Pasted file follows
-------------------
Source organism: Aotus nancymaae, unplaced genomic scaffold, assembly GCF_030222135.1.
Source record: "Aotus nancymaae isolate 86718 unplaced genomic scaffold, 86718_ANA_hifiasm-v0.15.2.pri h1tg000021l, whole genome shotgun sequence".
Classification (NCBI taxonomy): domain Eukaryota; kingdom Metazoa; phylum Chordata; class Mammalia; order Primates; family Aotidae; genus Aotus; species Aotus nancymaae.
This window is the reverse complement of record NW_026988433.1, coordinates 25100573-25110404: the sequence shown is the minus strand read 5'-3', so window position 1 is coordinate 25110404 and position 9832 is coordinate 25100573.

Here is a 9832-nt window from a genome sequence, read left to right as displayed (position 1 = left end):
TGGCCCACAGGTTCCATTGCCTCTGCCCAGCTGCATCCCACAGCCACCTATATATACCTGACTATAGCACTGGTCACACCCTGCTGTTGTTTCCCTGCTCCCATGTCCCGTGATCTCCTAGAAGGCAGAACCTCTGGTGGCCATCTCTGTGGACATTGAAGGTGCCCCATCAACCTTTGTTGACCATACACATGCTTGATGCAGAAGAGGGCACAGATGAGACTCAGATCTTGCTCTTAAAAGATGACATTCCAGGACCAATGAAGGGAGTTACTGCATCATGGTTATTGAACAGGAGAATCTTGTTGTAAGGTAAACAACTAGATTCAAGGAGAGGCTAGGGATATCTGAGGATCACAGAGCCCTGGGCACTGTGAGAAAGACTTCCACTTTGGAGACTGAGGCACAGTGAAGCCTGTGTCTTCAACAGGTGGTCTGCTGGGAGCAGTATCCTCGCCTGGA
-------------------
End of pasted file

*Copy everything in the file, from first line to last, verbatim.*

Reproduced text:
Source organism: Aotus nancymaae, unplaced genomic scaffold, assembly GCF_030222135.1.
Source record: "Aotus nancymaae isolate 86718 unplaced genomic scaffold, 86718_ANA_hifiasm-v0.15.2.pri h1tg000021l, whole genome shotgun sequence".
Classification (NCBI taxonomy): domain Eukaryota; kingdom Metazoa; phylum Chordata; class Mammalia; order Primates; family Aotidae; genus Aotus; species Aotus nancymaae.
This window is the reverse complement of record NW_026988433.1, coordinates 25100573-25110404: the sequence shown is the minus strand read 5'-3', so window position 1 is coordinate 25110404 and position 9832 is coordinate 25100573.

Here is a 9832-nt window from a genome sequence, read left to right as displayed (position 1 = left end):
TGGCCCACAGGTTCCATTGCCTCTGCCCAGCTGCATCCCACAGCCACCTATATATACCTGACTATAGCACTGGTCACACCCTGCTGTTGTTTCCCTGCTCCCATGTCCCGTGATCTCCTAGAAGGCAGAACCTCTGGTGGCCATCTCTGTGGACATTGAAGGTGCCCCATCAACCTTTGTTGACCATACACATGCTTGATGCAGAAGAGGGCACAGATGAGACTCAGATCTTGCTCTTAAAAGATGACATTCCAGGACCAATGAAGGGAGTTACTGCATCATGGTTATTGAACAGGAGAATCTTGTTGTAAGGTAAACAACTAGATTCAAGGAGAGGCTAGGGATATCTGAGGATCACAGAGCCCTGGGCACTGTGAGAAAGACTTCCACTTTGGAGACTGAGGCACAGTGAAGCCTGTGTCTTCAACAGGTGGTCTGCTGGGAGCAGTATCCTCGCCTGGA